Once again, last week turned to be a fantastic exhausted weird week. With an average of five hours of sleep, the balance between obligations and entertainment transformed my week in one that I would never forget.
Problem Sets, papers, group meetings and two midterms. Until Thursday my life was only numbers, readings and writings but a particular moment was about to change my mood for the rest of the week.
On Monday morning one of my friends back home sent me an article about the Argentinian Soccer Team followed with a “Tell Messi that I love him”. Apparently, that weekend Argentina was going to play against El Salvador here in Washington. My friends convinced that my priority in life had to be “meet the Players!” insisted that I had to stop studying or attending classes just to go to the Hotel or find out where they were practicing to achieve the goal. To be honest, if I hadn’t had two exams on Thursday, I would have probably gone to Georgetown to see them play.
And even though I believed that I had the same possibilities of meeting them than any other person, I was absolutely mad that I couldn’t even try to change that. I’m not like the rest of the fans here; I’m an Argentinian that cares about the team not only about Messi. My anger increased when I realized that the Hotel where they were staying was only five blocks away from our campus. I knew they were so close and at the same time I couldn’t do anything. My two exams and papers were my real priority. I had class so I finally drop it when I realized that I’ve been living four blocks away from The White House for almost three months and I never got the chance to see Obama, so why was I pretending that if I hadn’t have the exams I would have had coffee with Messi? (No, I’m not saying Messi and Obama are equals but their popularity around the world is pretty similar)
That night I had a meeting with my GW Women in Business group where we discuss a few relevant issues for the annual conference that was going to take place on campus that Saturday. It was around 9pm and after a really long day, I was finally walking back home when I run into two guys that I glanced at their jackets by chance and I recognize the logo; it was the Argentinian AFA logo. I didn’t realize but I turned around in a weird way that made the two guys stop running and look at me. A Hi followed by my “Hola” started the conversation that was going to change my week completely. Damian and Juan, asked a few questions about GW, DC and my experience here so far while I asked about the trips and the training until we concluded that we were all having a really nice time, that we were all really blessed people. Our 20 minutes conversation in the street ended with a warm “it was really nice to meet you and also you should come to the game” There. My chances of meeting the players, the chances that an Argentinian in DC could possibly have of getting tickets to a game, the difference between me and any other person in the world was a matter of time and place. I walked by the right street, at the right moment, JUST THAT. After a few conversations, I finally went to the Ritz Carlton Hotel to pick up my two free tickets. When I got there a lot of fans were surrounding the street. At that time the team was about to leave to train in the field and apparently I was not the only one that knew that. After telling two security guards that I had tickets on my name waiting for me in the lobby, they let me in. Even if my name was misspelled, the idea of receiving and envelop with the AFA logo addressed to me was something I can’t even describe. After the lady gave me my packet and like if she knew the way I got my tickets, a nice “Lucky you, have fun in the game” draw a smile in my face on my way out. I had two tickets in my hands and the question was “Who wants to go with me?” I realized that my brother was coming back to DC by the time of the game. He took me to see Ginobili, I thought it was fair to take him to see Messi.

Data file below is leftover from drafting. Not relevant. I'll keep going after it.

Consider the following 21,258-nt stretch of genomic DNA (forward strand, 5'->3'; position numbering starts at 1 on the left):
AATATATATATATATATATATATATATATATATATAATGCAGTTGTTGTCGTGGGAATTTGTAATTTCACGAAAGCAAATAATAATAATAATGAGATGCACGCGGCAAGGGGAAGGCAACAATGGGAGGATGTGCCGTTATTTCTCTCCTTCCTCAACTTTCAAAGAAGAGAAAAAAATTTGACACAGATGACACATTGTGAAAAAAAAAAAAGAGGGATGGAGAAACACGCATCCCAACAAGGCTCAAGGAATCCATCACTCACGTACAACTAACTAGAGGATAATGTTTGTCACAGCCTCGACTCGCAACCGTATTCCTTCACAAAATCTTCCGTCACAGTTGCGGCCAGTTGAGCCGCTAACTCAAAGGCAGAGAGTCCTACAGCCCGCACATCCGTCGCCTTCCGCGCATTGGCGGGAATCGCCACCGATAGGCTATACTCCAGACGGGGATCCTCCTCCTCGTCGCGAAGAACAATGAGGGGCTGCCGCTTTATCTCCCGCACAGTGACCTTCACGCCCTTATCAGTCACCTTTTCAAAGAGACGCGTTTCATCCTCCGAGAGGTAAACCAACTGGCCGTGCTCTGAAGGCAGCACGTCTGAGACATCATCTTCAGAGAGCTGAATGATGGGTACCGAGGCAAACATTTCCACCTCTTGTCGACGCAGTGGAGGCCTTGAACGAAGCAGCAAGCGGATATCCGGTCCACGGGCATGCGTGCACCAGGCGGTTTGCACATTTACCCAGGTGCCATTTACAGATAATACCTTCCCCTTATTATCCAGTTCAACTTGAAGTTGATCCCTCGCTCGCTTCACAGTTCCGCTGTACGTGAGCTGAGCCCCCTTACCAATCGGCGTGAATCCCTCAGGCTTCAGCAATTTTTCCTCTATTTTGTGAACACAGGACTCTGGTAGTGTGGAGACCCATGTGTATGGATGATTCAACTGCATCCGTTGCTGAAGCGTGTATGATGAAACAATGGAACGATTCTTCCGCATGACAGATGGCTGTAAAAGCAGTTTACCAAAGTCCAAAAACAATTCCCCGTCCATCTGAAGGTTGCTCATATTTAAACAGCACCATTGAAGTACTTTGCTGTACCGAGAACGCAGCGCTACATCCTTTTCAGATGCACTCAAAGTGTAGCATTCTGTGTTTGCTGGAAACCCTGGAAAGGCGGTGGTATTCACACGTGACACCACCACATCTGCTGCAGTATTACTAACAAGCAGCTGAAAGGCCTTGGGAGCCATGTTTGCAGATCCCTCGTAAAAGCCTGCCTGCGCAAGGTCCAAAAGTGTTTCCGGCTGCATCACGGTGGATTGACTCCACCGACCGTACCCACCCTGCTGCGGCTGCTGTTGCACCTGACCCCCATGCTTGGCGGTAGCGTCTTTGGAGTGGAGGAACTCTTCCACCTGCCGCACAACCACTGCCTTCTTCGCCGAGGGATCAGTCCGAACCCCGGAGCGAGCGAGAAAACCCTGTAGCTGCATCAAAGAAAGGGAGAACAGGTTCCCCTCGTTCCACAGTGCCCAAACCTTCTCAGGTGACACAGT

On Saturday afternoon, I met my brother next to the metro station that was going to take us to the FedEx Field. It was absolutely cold but the energy of the people while I was arriving made me forget about it. My seats were also fantastic even though everyone around me was cheering for the rival team. I realized that the entrance of the players to the field was right next to me so I got the chance to see them pretty well. After 40 minutes the game finally started with the hymn of The US followed with the Argentinian’s one and then El Salvador’s hymn. This time Messi didn’t play and some fans were really disappointed and even if I wanted to see him play, I also had Higuain, Di Maria and Lavezzi so there was no real complain. The score was 2-0 in our favor and even if I didn’t really have someone around to scream it, except from my brother, I celebrate it and hoped not to be killed.
When I got back to Foggy Bottom I had dinner with some relatives that came from Canada and then we went to the Kennedy Center to hear a Jazz concert. The differences between the game and the theater were absolutely recognizable; at first was kind of shocking to jump right to this type of event but the play was so relaxing and nice that that I finally enjoyed it as much as the game. That night, before going to sleep, I tried to remember every feeling. I had lived two fantastic experiences in the same day; watch my home country team play soccer and hear one of the best concerts of Jazz I’ve ever heard. Two different scenarios, both perfect. I ended not only absolutely exhausted, like if I had the performances, but also with one of my biggest smiles. I was wrong, I didn’t have the same probabilities of meeting my temporary neighbors than the rest of the world. Who knows? Maybe I’ll run into Obama next time. Spring Time is coming and everything can happen, right?